Tuesday, May 6, 2008

Freaking Out a Wee Bit

With the thaw coming up on Friday, I'm getting a bit more anxious. And doing exactly what I should not be doing by googling any new academic information (or otherwise) on the success rates of frozen donor eggs. I know we've already bought the lottery ticket. Nonetheless, I'm still calculating the odds of winning.

There was a recent article in Science on improvements the success rates from frozen eggs. As Science is not too shabby of a journal, I got the article. The main gist of this article is that eggs have been frozen since about 1986, but until the advent of ICSI , it was simply not viable. The egg's membrane gets a little tough after being frozen so it's harder for the sperm to enter. ICSI changed all that so the REs became more interested in using donor eggs.

There's also a new technique for freezing eggs called vitrification versus the old way of doing it, called slow freeze (or the roll-off-your-tongue formal name gamete cryopresevation). From what I can gather, virtification is a quick-freeze, dip in some liquid or another whereas slow-freeze takes up to 1.5 hours of slowly freezing the eggs. And the gist of the debate is that vitrification yeilds more usable eggs at thaw than slow freeze. Like, a lot better in both quantity and quality. In fact, some REs say that vitrification yeilds about the same result as fresh eggs. However, there have only been 100 births ever from vitritifed eggs and about 300-500 births per year world-wide for slow-freeze eggs. With those sorts of numbers it's hard to argue that one is really better than the other. (100 total is a really small sample size) Nonetheless, the 95% survival rate for vitrified eggs is impressive as the Science article above says.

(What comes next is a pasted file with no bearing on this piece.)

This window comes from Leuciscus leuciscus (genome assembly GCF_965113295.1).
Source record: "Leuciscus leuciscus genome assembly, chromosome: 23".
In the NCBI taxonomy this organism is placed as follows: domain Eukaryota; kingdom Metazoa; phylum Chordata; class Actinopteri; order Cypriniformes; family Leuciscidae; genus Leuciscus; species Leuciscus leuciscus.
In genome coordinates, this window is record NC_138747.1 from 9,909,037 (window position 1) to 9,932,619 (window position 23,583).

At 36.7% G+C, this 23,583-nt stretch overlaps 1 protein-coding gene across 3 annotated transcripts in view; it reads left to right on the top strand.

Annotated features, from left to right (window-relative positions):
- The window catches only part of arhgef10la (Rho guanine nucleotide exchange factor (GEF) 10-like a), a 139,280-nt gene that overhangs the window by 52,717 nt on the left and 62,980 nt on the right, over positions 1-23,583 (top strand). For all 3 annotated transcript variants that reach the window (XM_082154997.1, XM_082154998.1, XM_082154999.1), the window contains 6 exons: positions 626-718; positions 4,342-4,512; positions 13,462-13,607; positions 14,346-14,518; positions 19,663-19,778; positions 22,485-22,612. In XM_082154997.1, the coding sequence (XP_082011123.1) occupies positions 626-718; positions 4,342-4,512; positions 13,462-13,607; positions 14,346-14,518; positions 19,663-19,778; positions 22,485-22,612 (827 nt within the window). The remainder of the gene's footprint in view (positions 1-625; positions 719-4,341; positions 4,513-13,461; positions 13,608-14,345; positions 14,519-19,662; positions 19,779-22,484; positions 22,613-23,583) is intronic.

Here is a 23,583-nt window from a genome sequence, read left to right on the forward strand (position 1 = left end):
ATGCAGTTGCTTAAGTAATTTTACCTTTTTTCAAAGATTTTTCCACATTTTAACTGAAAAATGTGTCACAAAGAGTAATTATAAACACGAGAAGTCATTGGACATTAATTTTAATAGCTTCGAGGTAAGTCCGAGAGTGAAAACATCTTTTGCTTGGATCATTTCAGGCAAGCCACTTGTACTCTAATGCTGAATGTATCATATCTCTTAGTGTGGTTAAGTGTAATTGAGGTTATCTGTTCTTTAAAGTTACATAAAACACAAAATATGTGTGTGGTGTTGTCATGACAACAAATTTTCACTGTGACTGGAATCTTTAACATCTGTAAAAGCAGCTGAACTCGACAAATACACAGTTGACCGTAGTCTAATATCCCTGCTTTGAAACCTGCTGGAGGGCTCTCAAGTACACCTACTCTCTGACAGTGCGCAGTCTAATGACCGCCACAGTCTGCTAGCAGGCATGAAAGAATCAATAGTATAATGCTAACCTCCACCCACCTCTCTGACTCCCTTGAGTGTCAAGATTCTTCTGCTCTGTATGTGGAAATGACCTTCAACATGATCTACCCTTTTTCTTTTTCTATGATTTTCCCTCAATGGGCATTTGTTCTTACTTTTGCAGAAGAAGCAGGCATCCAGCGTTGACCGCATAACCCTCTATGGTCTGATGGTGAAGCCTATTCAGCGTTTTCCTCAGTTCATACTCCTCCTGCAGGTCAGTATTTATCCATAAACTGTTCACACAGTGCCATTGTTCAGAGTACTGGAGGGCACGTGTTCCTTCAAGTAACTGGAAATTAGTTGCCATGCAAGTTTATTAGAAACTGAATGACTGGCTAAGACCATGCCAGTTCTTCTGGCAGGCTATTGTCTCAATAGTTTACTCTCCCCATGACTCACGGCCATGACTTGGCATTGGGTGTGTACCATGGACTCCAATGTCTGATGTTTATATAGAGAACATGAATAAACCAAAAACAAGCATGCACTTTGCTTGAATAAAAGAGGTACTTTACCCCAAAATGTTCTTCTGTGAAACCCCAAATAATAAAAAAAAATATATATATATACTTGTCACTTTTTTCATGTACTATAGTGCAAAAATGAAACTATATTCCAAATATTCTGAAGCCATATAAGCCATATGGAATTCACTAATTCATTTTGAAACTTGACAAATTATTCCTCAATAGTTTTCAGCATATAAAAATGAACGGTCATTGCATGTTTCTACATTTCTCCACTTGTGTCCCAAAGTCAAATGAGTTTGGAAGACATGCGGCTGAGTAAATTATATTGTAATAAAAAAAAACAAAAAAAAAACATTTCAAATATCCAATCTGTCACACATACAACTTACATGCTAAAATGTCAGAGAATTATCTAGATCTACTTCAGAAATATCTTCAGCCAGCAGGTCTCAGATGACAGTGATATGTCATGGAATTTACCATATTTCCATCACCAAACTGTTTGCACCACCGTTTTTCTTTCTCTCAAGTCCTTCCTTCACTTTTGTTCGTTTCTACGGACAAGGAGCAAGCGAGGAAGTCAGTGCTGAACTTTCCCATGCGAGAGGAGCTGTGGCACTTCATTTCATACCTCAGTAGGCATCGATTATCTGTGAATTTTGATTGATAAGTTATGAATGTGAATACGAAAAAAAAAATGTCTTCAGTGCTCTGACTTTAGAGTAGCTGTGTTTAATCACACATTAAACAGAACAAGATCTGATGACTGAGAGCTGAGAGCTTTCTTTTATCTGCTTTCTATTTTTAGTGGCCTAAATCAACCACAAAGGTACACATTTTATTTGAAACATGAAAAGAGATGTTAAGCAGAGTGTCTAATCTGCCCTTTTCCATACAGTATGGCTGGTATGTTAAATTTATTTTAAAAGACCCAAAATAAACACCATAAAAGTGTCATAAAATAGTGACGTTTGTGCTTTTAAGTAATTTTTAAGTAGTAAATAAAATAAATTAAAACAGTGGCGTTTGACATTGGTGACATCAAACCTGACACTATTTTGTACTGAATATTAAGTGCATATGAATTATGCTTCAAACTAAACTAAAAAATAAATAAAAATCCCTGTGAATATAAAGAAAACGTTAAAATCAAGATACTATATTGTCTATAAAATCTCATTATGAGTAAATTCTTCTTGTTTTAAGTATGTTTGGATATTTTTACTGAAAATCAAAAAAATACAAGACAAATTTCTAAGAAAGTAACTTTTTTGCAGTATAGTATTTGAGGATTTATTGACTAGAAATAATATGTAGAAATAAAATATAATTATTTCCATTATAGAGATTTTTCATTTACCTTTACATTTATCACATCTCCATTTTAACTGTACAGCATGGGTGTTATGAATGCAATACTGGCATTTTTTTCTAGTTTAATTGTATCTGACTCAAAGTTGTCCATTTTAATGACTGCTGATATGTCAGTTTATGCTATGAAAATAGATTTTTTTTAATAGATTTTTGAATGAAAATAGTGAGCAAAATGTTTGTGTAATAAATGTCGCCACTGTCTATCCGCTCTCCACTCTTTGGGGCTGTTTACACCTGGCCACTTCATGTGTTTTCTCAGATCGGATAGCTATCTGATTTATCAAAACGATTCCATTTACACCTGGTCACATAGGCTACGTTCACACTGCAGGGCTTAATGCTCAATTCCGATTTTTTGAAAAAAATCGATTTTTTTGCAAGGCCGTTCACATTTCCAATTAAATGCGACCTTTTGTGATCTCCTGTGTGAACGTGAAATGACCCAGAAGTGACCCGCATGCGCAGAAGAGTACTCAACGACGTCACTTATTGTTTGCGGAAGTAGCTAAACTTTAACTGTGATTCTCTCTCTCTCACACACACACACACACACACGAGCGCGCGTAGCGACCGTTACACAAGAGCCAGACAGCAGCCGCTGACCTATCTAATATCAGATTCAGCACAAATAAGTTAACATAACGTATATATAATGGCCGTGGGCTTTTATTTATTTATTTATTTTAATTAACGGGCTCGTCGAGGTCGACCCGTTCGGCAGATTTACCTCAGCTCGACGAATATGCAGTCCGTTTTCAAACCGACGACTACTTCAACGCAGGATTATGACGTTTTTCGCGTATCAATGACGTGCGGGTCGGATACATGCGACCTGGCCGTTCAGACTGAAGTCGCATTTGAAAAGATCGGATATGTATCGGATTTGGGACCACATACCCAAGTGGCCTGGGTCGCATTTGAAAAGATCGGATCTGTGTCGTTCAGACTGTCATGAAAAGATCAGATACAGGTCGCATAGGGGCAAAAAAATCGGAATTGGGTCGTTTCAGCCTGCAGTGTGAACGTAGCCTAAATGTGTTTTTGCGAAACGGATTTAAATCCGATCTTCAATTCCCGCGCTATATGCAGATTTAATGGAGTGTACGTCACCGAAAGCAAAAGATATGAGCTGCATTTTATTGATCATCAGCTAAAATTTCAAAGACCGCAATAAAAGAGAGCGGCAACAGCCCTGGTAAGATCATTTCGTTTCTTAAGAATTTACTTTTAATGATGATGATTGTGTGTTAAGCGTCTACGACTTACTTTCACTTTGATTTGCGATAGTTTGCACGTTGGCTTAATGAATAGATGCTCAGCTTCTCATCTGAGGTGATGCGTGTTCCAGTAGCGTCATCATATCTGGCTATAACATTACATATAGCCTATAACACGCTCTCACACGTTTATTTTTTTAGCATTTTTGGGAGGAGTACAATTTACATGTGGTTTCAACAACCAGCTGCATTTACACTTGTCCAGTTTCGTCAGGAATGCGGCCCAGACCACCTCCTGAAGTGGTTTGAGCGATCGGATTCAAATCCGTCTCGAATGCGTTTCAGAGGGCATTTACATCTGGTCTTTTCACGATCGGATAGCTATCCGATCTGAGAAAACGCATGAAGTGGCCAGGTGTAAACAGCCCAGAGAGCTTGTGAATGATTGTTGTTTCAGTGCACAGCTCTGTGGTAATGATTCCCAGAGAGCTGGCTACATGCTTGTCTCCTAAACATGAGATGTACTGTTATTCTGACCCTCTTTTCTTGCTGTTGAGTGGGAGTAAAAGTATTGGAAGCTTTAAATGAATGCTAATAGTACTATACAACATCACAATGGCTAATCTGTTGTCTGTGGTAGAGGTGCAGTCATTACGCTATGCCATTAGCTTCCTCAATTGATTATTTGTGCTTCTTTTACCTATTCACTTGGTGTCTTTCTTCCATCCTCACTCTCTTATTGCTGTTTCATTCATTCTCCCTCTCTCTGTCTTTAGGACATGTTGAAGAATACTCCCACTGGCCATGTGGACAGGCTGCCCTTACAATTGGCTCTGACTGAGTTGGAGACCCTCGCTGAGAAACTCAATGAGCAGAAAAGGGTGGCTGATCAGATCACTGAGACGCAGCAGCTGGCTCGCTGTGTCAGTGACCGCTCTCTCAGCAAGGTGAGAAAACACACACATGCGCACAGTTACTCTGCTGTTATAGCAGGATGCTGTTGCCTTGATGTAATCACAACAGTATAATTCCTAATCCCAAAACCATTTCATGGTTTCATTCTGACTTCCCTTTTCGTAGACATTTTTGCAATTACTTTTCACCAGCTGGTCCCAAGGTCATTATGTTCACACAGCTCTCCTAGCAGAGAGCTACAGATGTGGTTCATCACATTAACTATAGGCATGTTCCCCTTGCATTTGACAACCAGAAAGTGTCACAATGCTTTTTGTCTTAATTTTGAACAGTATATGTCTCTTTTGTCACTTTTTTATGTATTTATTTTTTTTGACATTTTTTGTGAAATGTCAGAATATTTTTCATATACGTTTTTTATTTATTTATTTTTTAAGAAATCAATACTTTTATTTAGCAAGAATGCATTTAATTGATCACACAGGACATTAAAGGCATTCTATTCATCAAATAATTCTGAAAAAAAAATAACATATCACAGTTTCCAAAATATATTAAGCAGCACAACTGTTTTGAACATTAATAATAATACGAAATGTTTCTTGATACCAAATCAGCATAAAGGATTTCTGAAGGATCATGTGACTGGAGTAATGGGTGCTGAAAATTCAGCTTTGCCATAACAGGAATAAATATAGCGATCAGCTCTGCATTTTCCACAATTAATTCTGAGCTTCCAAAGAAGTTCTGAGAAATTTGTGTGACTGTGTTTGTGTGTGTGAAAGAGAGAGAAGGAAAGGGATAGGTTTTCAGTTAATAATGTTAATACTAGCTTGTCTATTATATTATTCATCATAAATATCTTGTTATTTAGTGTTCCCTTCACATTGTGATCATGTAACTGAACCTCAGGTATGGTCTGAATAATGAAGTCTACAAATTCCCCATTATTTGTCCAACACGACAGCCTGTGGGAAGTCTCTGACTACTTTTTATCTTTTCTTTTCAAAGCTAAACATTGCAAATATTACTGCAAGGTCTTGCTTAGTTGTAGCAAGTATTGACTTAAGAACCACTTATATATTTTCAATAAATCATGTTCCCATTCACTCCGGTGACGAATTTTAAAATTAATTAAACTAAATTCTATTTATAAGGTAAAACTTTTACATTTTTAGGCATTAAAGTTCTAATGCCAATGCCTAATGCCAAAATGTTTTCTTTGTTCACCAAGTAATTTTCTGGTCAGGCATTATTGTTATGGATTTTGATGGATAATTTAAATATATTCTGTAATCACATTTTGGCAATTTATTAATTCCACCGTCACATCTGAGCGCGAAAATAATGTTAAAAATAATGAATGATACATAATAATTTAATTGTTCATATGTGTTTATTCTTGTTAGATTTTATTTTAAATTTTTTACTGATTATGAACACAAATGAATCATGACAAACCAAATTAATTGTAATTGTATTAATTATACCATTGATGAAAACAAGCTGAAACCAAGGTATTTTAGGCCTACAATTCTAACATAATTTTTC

Guess which one our clinic used?

How about "Not Virtification." In fact the clinic got all cranky when I asked which one they used saying that the research was not yet conclusive. Considering that yes, doctor's are likely to exaggerate their success rates and also that this clinic has a Really High donor egg success rate, I'm not going to get completely freaked out, just a little.

However, the Science article says that one needs about 50 slow-freeze eggs for a viable pregnancy whereas one only needs 21-25 eggs for a successful vitrified pregnancy.

That's when I start freaking out. We have 15 slow freeze eggs. ((gulp)) I start twittering and I don't mean updating my friends.

But then I go back to this peer reviewed article in Fertility and Sterility reporting a pretty signficant success rate (about 30%) for frozen DONOR eggs. That's a whole different ballgame than regular frozen eggs. Most women freeze their eggs in their 30s not their 20s. Their success rate is already lower. And I know that our donor was a true fertile Myrtle (as opposed to me, being somewhat of a fertile turtle). So then I reassure myself because I honestly believe that if 75% of these eggs can make it through the thaw stage, we'll have a decent chance.

And last night as I was getting all dramatic on myself thinking "If we don't get pregnant, this will be the worst thing ever" I had to stop and say "Ummmm, no it won't. It won't even be close." I've had a lot worse things happen than not getting pregnant on an IVF cycle. I will undoubtedly be sad. But it will not be the Worst Thing Ever.

I still don't know if I would be ready to give up if it doesn't work. (DE Daddy and I are in the midst of debating about this.) I'm still getting anxious. But this certainly will not be the Worst Thing to Ever happen to me.

1 comment:

stacyb said...

remember that even with the older method it's still a good shot -- speaking as someone who, without DE had less than a 1% chance of conceiving i think the 30% odds are great. plus you have 15, count em, 15 eggs!